Neighborhood Development
Printer Friendly Translate this Page Sm Med Lg
NYC Small Business Services SBS Home
  About NDD
  Business Improvement Districts
  BID Directory
  Avenue NYC
  Neighborhood 360 Program
  Neighborhood Challenge
  Capacity Building Programs
  Resource Library

Get Connected
Visit Our Blog
Follow Us on Twitter

BID Challenge Awards

Jonathan Fanton, Interim Director, Roosevelt House
Roosevelt House Auditorium
November 27, 2012

I am Jonathan Fanton, Interim Director of Roosevelt House, and it is my pleasure to welcome you to this occasion, which recognizes the accomplishments of 7 innovative Business Improvement Districts, which are winners of the first BID Challenge grants. It is my privilege to chair the selection committee, which had the difficult job of choosing the winners from an extraordinary field of 37 applicants.

We gather in the houses of Eleanor and Franklin Roosevelt and Franklin’s mother, Sara. She built these twin townhouses in 1907 and gave number 49 to Eleanor and Franklin as a wedding gift. They lived here until moving to the White House. It was here they raised their 5 children, entertained guests like Frances Perkins and Mary McLeod Bethune, and where Franklin recovered from polio to return to political life in 1928 when he ran for Governor.

I hope you will look around the houses, see the spot by the parlor fireplace on the second floor where Franklin made his first address to the nation as President-elect, visit his study where the New Deal was planned, and his Cabinet recruited. Frances Perkins, the first woman appointed to the Cabinet, recalled her conversation in that room where she and FDR agreed to create the Social Security Program.

Franklin and Eleanor would be pleased that we are gathered in their home to honor local initiative and neighborhood leaders. They understood the importance of community development. Hear Franklin’s words in a 1933 Fireside Chat talking about employment creation and economic development:

Our program “will succeed if our people understand it -- in the big industries, in the little shops, in the great cities and … in small villages. There is nothing complicated about it and there is nothing particularly new in the principle. It goes back to the basic idea of society and of the nation itself that people acting in a group can accomplish things which no individual acting alone could even hope to bring about.”  

We are living in an era when people the world over are gravitating to cities. The percent of the US population that is urban has grown to 80.7% and around the world, the percent of humanity now living in cities is roughly 50%, up from 30%  60 years ago.

But people do not move to cities so much as they do to neighborhoods. That is the genius of the robust network of 67 Business Improvement Districts that make New York a great place to live and work. We know the names: Bedford- Stuyvesant, Sunset Park, 125th Street, Bayside Village, Forest Avenue Staten Island and Union Square where I was co-chair of the Local Development Corporation for 17 years making common cause with Rob Walsh.

I saw first-hand how neighborhood groups, businesses, institutions came together to fashion creative spaces, platforms for renewal but also for innovation and opportunity. Local initiative is the way of the future. Our world is undergoing a “Big Shift” from the familiar world of “push” where decisions come top-down to the world of “pull” in which people come together in self-forming networks to get the information they need to create new initiatives, tap new markets, provide services people really need and will use.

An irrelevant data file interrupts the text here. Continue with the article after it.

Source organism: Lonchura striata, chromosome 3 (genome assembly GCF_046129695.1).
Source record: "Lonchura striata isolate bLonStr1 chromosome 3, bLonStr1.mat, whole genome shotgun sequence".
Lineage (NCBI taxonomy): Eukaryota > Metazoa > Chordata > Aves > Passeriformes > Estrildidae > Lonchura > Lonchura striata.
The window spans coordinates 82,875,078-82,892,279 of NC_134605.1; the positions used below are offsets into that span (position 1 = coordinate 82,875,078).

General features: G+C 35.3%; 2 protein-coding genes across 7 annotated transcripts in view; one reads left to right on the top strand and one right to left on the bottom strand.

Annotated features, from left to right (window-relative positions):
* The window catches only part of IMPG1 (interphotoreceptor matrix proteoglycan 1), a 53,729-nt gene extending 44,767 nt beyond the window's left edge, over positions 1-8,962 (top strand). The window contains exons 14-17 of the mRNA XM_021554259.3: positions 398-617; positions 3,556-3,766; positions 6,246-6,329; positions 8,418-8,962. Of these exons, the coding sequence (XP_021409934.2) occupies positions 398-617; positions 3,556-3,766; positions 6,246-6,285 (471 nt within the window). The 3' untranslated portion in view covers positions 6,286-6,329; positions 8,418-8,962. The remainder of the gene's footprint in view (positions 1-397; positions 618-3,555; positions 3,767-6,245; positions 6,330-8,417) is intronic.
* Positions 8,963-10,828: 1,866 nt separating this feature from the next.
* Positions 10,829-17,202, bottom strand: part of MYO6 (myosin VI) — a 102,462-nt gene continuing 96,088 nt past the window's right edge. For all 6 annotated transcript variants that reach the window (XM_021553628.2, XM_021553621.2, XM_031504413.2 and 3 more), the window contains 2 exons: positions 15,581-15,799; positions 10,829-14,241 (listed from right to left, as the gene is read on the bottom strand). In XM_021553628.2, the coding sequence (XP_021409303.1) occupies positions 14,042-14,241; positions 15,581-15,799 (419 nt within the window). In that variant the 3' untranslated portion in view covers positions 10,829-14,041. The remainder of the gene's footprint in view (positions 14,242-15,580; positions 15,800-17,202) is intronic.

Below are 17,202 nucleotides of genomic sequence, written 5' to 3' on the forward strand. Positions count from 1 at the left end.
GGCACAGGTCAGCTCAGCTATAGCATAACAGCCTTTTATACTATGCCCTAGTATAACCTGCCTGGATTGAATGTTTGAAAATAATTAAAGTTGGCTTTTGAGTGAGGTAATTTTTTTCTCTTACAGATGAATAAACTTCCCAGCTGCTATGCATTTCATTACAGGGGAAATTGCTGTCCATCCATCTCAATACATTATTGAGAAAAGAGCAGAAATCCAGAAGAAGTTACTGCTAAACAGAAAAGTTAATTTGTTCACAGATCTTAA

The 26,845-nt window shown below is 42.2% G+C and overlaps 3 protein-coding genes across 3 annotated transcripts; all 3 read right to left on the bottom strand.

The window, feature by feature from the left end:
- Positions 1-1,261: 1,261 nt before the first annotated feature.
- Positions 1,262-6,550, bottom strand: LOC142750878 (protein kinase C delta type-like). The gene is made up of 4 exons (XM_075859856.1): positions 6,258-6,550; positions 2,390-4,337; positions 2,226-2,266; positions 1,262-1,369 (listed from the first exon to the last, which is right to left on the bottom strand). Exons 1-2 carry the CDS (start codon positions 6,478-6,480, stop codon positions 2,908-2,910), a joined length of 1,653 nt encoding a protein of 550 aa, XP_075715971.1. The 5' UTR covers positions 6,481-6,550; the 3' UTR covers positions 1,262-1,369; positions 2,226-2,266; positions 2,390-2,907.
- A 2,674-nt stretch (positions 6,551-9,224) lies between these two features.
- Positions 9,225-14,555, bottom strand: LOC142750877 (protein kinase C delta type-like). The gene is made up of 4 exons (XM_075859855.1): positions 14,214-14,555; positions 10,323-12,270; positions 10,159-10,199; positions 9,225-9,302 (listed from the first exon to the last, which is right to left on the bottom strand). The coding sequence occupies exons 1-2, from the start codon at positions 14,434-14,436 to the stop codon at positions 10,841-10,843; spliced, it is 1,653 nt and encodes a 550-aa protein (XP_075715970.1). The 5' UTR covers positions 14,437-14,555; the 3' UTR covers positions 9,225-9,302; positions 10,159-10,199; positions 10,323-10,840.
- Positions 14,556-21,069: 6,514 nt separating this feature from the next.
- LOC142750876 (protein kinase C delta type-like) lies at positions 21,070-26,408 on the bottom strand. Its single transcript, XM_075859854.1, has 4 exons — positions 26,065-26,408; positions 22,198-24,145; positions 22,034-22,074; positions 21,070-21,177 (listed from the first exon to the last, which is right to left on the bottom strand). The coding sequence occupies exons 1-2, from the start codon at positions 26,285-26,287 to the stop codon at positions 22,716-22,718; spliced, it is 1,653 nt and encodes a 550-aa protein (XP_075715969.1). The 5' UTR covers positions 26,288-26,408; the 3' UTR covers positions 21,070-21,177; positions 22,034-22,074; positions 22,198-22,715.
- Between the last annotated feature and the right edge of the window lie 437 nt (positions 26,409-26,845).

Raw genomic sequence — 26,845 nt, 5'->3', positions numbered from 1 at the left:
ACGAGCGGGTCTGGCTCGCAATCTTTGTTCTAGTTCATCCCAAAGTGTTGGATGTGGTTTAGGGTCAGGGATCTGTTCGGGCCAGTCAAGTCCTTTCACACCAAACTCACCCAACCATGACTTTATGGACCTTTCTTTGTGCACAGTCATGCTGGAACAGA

The BID Challenge Awards are a celebration of the Power of Pull, a world in which the aggregate energy of neighborhood groups is the engine which makes the larger city more competitive globally but also more just and humane with opportunity for all.

We should pause for a moment to honor the role of the BIDs in helping small businesses and entire neighborhoods recover from the devastation of Hurricane Sandy. Emblematic of the heroic effort of the BIDs are Dumbo, the Downtown Alliance, Chinatown, Lower East Side, Brighton Beach.

We are fortunate that the great work the Business Improvement Districts are accomplishing has a wise, caring and determined advocate one step from the Mayor. I have the pleasure of introducing Deputy Mayor for Economic Development, Robert Steel. After a successful business career including 30 years at Goldman Sachs and service as Under-Secretary of the Treasury for Domestic Finance, Bob Steel has applied his immense talent to supporting the local economy of New York’s diverse neighborhoods.

Since his appointment, the Deputy Mayor has had the opportunity to visit many of your neighborhoods, walking around Red Hook, Brooklyn, the Hub 3rd Avenue in the Bronx, and St. George, Staten Island, just to name a few – each time recognizing the great work of our Neighborhood Leaders and the organizations you represent.  Not only has he attracted the first Applied Science Campus to our great City, bolstering the growing technology sector, but he has also created the first Bank Advisory Council that is dedicated to helping new and small business secure loans, expand their customer base and thrive.

And it is because of his commitment to New York City BIDs that we are here today. In June Deputy Mayor Steel challenged you to take a fresh look at your neighborhoods, their problems and their possibilities. Through the BID Challenge, he invited you to dream, to innovate, to imagine new solutions unbounded by traditional constraints. He had confidence you would use that freedom to move your neighborhoods and our city forward. And you did not let him down. At this difficult time for our city, the BID Challenge proposals are a celebration of hope for a brighter future.  

Bob Steel embodies what it means to be a Leader as he carries on the spirit of Franklin Roosevelt who is smiling down with approval.